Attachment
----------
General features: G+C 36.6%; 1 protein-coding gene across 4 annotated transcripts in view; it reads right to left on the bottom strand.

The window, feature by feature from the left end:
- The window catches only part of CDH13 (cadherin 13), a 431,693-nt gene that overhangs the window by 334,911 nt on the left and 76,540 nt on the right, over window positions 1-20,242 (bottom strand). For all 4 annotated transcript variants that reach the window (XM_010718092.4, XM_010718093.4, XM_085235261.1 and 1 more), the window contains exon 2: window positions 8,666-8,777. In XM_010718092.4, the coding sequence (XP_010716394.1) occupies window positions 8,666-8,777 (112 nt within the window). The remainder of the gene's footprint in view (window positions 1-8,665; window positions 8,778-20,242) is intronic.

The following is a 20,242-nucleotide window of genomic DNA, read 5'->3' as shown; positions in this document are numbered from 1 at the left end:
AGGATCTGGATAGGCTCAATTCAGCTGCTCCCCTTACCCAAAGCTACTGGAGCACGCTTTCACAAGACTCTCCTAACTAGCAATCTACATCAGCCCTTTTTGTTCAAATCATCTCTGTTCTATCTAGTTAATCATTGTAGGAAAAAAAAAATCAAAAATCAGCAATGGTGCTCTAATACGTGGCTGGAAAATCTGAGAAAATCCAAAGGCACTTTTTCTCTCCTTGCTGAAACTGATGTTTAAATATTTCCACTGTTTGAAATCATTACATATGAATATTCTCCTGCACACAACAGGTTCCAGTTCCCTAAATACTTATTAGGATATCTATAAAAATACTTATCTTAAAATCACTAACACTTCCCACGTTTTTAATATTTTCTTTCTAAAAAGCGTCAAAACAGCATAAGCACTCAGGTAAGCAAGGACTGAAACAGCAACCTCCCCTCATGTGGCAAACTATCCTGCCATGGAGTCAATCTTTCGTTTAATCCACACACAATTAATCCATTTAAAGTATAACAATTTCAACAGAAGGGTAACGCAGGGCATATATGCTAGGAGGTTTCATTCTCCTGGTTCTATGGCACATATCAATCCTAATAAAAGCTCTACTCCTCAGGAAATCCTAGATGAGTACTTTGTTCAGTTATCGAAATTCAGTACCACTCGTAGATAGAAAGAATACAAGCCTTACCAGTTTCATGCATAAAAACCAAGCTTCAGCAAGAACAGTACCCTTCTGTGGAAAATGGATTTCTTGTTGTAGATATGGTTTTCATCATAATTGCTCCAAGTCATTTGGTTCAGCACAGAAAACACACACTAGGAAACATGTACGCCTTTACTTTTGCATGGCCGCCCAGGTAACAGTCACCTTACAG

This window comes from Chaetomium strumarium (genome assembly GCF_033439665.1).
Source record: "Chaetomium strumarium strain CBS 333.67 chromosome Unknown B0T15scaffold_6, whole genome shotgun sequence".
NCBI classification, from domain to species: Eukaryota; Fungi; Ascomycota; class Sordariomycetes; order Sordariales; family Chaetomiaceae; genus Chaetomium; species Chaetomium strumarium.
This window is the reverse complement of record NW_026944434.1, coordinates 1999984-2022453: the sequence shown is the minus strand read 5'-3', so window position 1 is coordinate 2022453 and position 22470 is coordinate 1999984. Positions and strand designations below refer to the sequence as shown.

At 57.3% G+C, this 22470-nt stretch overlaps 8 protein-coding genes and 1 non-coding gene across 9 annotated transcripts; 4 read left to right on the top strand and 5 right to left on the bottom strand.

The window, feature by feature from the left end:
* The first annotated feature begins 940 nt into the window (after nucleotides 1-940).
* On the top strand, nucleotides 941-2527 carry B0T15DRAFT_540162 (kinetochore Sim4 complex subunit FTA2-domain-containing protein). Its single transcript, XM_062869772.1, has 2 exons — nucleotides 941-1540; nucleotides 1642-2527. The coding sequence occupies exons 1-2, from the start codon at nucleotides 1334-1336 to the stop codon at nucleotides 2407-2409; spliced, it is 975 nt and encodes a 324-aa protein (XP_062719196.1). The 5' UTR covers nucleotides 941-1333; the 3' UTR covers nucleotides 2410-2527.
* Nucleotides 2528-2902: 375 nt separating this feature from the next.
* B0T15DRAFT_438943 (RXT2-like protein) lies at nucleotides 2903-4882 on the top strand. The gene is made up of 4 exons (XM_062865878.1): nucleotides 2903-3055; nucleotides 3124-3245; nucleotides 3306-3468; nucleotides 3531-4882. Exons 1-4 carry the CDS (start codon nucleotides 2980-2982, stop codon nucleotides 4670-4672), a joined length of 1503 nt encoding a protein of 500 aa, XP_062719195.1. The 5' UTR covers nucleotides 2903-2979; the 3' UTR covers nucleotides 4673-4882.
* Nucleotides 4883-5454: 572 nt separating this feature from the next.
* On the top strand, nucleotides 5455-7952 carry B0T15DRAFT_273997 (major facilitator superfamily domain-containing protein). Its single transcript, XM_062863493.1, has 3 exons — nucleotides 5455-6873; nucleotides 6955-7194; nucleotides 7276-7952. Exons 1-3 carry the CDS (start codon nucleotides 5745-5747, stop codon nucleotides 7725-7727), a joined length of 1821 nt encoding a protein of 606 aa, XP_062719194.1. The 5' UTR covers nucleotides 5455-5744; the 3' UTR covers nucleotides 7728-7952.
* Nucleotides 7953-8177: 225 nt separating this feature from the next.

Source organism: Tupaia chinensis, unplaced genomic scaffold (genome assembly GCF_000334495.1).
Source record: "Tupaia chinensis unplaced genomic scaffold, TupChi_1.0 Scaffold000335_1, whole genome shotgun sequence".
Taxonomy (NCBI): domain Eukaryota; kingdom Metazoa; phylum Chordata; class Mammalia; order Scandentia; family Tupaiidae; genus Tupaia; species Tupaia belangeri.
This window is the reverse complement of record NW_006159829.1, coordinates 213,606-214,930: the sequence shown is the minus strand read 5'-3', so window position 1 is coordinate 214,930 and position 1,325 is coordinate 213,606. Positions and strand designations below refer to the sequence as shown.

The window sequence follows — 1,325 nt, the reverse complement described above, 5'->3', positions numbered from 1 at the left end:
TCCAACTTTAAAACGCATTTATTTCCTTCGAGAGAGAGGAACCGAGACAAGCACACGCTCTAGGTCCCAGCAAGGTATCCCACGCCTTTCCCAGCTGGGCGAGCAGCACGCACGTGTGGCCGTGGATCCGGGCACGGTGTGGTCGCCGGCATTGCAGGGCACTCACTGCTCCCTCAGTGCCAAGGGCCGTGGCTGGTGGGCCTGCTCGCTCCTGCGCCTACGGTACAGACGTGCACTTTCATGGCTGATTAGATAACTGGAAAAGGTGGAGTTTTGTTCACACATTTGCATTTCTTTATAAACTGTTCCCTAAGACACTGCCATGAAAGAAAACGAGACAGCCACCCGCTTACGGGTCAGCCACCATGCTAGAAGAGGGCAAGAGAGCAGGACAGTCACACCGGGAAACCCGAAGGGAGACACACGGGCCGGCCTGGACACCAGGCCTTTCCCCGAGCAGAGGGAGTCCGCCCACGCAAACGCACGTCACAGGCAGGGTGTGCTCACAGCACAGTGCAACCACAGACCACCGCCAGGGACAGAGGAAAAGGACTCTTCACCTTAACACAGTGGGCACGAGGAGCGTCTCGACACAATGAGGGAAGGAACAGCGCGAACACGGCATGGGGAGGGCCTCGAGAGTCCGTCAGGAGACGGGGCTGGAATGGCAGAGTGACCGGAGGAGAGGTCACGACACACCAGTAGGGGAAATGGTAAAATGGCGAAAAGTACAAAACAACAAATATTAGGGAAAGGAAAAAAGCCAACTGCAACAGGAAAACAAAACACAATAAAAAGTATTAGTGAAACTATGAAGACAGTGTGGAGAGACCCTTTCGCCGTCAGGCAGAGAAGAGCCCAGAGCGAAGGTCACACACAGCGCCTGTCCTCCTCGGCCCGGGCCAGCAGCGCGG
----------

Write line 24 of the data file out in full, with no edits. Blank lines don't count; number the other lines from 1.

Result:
TCCAACTTTAAAACGCATTTATTTCCTTCGAGAGAGAGGAACCGAGACAAGCACACGCTCTAGGTCCCAGCAAGGTATCCCACGCCTTTCCCAGCTGGGCGAGCAGCACGCACGTGTGGCCGTGGATCCGGGCACGGTGTGGTCGCCGGCATTGCAGGGCACTCACTGCTCCCTCAGTGCCAAGGGCCGTGGCTGGTGGGCCTGCTCGCTCCTGCGCCTACGGTACAGACGTGCACTTTCATGGCTGATTAGATAACTGGAAAAGGTGGAGTTTTGTTCACACATTTGCATTTCTTTATAAACTGTTCCCTAAGACACTGCCATGAAAGAAAACGAGACAGCCACCCGCTTACGGGTCAGCCACCATGCTAGAAGAGGGCAAGAGAGCAGGACAGTCACACCGGGAAACCCGAAGGGAGACACACGGGCCGGCCTGGACACCAGGCCTTTCCCCGAGCAGAGGGAGTCCGCCCACGCAAACGCACGTCACAGGCAGGGTGTGCTCACAGCACAGTGCAACCACAGACCACCGCCAGGGACAGAGGAAAAGGACTCTTCACCTTAACACAGTGGGCACGAGGAGCGTCTCGACACAATGAGGGAAGGAACAGCGCGAACACGGCATGGGGAGGGCCTCGAGAGTCCGTCAGGAGACGGGGCTGGAATGGCAGAGTGACCGGAGGAGAGGTCACGACACACCAGTAGGGGAAATGGTAAAATGGCGAAAAGTACAAAACAACAAATATTAGGGAAAGGAAAAAAGCCAACTGCAACAGGAAAACAAAACACAATAAAAAGTATTAGTGAAACTATGAAGACAGTGTGGAGAGACCCTTTCGCCGTCAGGCAGAGAAGAGCCCAGAGCGAAGGTCACACACAGCGCCTGTCCTCCTCGGCCCGGGCCAGCAGCGCGG